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Research Papers

Scaling Roughness Effects on Pressure Loss and Heat Transfer of Additively Manufactured Channels

[+] Author and Article Information
Curtis K. Stimpson

Mem. ASME
Department of Mechanical
and Nuclear Engineering,
The Pennsylvania State University,
3127 Research Drive,
State College, PA 16801
e-mail: curtis.stimpson@psu.edu

Jacob C. Snyder

Mem. ASME
Department of Mechanical
and Nuclear Engineering,
The Pennsylvania State University,
3127 Research Drive,
State College, PA 16801
e-mail: jacob.snyder@psu.edu

Karen A. Thole

Mem. ASME
Department of Mechanical
and Nuclear Engineering,
The Pennsylvania State University,
136 Reber Building,
University Park, PA 16802
e-mail: kthole@psu.edu

Dominic Mongillo

Pratt & Whitney,
400 Main Street,
East Hartford, CT 06118
e-mail: dominic.mongillo@pw.utc.com

1Corresponding author.

Contributed by the International Gas Turbine Institute (IGTI) of ASME for publication in the JOURNAL OF TURBOMACHINERY. Manuscript received July 21, 2016; final manuscript received August 8, 2016; published online September 27, 2016. Editor: Kenneth Hall.

J. Turbomach 139(2), 021003 (Sep 27, 2016) (10 pages) Paper No: TURBO-16-1166; doi: 10.1115/1.4034555 History: Received July 21, 2016; Revised August 08, 2016

Additive manufacturing (AM) with metal powder has made possible the fabrication of gas turbine components with small and complex flow paths that cannot be achieved with any other manufacturing technology presently available. The increased design space of AM allows turbine designers to develop advanced cooling schemes in high-temperature components to increase cooling efficiency. Inherent in AM with metals is the large surface roughness that cannot be removed from small internal geometries. Such roughness has been shown in previous studies to significantly augment pressure loss and heat transfer of small channels. However, the roughness on these channels or other surfaces made from AM with metal powder has not been thoroughly characterized for scaling pressure loss and heat transfer data. This study examines the roughness of the surfaces of channels of various hydraulic length scales made with direct metal laser sintering (DMLS). Statistical roughness parameters are presented along with other parameters that others have found to correlate with flow and heat transfer. The pressure loss and heat transfer previously reported for the DMLS channels studied in this work are compared to the physical roughness measurements. Results show that the relative arithmetic mean roughness correlates well with the relative equivalent sand grain roughness. A correlation is presented to predict the Nusselt number of flow through AM channels, which gives better predictions of heat transfer than correlations currently available.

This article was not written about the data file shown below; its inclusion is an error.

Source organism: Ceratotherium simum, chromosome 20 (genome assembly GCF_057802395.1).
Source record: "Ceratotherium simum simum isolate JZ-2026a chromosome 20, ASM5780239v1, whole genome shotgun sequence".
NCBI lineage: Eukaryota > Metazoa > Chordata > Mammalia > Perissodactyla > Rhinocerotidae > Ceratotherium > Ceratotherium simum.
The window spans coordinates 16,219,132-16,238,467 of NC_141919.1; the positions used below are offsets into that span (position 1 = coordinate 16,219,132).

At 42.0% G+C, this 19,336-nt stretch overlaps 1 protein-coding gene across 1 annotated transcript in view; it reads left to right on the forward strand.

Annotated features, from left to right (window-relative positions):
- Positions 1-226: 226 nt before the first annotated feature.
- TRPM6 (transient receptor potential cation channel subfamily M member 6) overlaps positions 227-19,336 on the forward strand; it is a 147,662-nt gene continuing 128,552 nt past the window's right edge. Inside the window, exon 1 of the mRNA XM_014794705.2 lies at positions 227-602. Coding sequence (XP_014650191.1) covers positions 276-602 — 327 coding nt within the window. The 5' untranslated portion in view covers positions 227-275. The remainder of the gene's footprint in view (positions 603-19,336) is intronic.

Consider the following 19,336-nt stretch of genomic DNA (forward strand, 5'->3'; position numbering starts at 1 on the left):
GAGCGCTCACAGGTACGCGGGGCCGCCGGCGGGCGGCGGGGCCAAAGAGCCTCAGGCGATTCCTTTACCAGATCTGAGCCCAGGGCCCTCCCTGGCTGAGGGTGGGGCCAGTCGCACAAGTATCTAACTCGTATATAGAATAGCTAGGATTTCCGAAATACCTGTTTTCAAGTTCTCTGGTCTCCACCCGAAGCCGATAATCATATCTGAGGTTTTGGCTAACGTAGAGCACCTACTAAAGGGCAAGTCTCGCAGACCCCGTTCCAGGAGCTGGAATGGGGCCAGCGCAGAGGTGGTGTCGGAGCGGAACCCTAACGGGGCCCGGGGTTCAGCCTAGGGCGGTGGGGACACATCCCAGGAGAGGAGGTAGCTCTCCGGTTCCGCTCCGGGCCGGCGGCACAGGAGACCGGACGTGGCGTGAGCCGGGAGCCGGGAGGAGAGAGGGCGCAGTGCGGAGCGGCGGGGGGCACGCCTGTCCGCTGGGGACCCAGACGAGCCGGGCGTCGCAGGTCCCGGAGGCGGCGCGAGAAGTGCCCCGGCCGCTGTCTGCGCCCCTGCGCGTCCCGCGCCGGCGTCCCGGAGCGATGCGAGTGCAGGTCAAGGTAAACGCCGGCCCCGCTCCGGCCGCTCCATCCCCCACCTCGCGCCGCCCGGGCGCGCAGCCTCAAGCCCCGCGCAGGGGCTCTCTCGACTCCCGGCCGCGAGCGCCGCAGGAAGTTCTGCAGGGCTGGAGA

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References

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Figures

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Fig. 1

Build orientation and support structures of the DMLS coupons

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Fig. 2

Comparison of (a) CT scan reconstruction and (b) surface rendering from optical profilometer data of the same location on a downward-facing surface of a CoCr coupon

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Fig. 3

Comparison of (a) SEM micrographs and (b) surface rendering from optical profilometer data of the same location on a vertical surface of a CoCr coupon

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Fig. 4

Sample of roughness slice from optical profilometer data (axis scales are equal)

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Fig. 5

Autocorrelation plotted versus offset length for several slices along a simple surface; λ indicates the correlation length

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Fig. 6

SEM micrographs of each surface type for both Inco and CoCr coupons: (a) Inco upward-facing, (b) Inco downward-facing, (c) Inco vertical, (d) CoCr upward-facing, (e) CoCr downward-facing, and (f) CoCr vertical

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Fig. 7

Angled SEM micrographs of Inco coupon detailing roughness features on vertical and upward-facing surfaces at (a) low magnification and (b) high magnification, and (c) cavities formed on downward-facing surfaces

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Fig. 8

Averaged roughness parameters with statistical uncertainty of each surface orientation from OP measurements

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Fig. 9

Relative arithmetic mean roughness, Ra/Dh, plotted versus relative equivalent sand grain roughness, ks/Dh, for DMLS channels and rough channel data from the literature

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Fig. 10

Friction factor data [2] of DMLS coupons compared to predictions from Eqs. (9) and (10)

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Fig. 11

Nusselt number data [2] of Inco coupons compared to predictions from Eq. (12) where f is calculated using Eqs. (9) and (10)

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Fig. 12

Nusselt number data [2] of CoCr coupons compared to predictions from Eq. (12) where f is calculated using Eqs. (9) and (10)

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Fig. 13

Nusselt number data [2] of Inco coupons compared to predictions from Eq. (12) where f is from Ref. [2]

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Fig. 14

Nusselt number data [2] of CoCr coupons compared to predictions from Eq. (12) where f is from Ref. [2]

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